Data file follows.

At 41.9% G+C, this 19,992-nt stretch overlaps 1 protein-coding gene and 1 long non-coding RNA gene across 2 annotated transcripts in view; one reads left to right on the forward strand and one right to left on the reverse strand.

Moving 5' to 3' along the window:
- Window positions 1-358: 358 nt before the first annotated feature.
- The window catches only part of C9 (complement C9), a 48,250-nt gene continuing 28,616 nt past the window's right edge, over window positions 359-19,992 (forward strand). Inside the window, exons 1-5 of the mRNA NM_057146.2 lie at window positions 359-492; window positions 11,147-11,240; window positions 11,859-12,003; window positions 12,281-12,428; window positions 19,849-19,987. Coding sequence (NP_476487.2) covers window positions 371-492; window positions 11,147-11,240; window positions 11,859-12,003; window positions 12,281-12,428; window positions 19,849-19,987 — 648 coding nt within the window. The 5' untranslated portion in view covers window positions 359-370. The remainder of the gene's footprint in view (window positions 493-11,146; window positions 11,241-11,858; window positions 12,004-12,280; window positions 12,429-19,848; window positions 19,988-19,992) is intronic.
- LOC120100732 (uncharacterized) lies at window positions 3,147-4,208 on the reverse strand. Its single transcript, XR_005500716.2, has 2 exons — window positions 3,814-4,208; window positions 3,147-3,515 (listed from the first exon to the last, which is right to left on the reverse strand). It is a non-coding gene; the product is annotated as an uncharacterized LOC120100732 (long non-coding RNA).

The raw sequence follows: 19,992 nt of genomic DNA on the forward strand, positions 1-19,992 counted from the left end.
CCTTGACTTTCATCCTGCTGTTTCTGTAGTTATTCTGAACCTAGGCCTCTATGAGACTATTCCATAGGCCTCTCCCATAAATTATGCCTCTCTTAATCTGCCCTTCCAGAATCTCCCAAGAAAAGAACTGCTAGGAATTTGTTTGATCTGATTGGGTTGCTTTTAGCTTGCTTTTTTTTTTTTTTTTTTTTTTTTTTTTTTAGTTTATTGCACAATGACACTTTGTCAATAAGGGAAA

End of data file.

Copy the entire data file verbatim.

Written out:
At 41.9% G+C, this 19,992-nt stretch overlaps 1 protein-coding gene and 1 long non-coding RNA gene across 2 annotated transcripts in view; one reads left to right on the forward strand and one right to left on the reverse strand.

Moving 5' to 3' along the window:
- Window positions 1-358: 358 nt before the first annotated feature.
- The window catches only part of C9 (complement C9), a 48,250-nt gene continuing 28,616 nt past the window's right edge, over window positions 359-19,992 (forward strand). Inside the window, exons 1-5 of the mRNA NM_057146.2 lie at window positions 359-492; window positions 11,147-11,240; window positions 11,859-12,003; window positions 12,281-12,428; window positions 19,849-19,987. Coding sequence (NP_476487.2) covers window positions 371-492; window positions 11,147-11,240; window positions 11,859-12,003; window positions 12,281-12,428; window positions 19,849-19,987 — 648 coding nt within the window. The 5' untranslated portion in view covers window positions 359-370. The remainder of the gene's footprint in view (window positions 493-11,146; window positions 11,241-11,858; window positions 12,004-12,280; window positions 12,429-19,848; window positions 19,988-19,992) is intronic.
- LOC120100732 (uncharacterized) lies at window positions 3,147-4,208 on the reverse strand. Its single transcript, XR_005500716.2, has 2 exons — window positions 3,814-4,208; window positions 3,147-3,515 (listed from the first exon to the last, which is right to left on the reverse strand). It is a non-coding gene; the product is annotated as an uncharacterized LOC120100732 (long non-coding RNA).

The raw sequence follows: 19,992 nt of genomic DNA on the forward strand, positions 1-19,992 counted from the left end.
CCTTGACTTTCATCCTGCTGTTTCTGTAGTTATTCTGAACCTAGGCCTCTATGAGACTATTCCATAGGCCTCTCCCATAAATTATGCCTCTCTTAATCTGCCCTTCCAGAATCTCCCAAGAAAAGAACTGCTAGGAATTTGTTTGATCTGATTGGGTTGCTTTTAGCTTGCTTTTTTTTTTTTTTTTTTTTTTTTTTTTTTAGTTTATTGCACAATGACACTTTGTCAATAAGGGAAA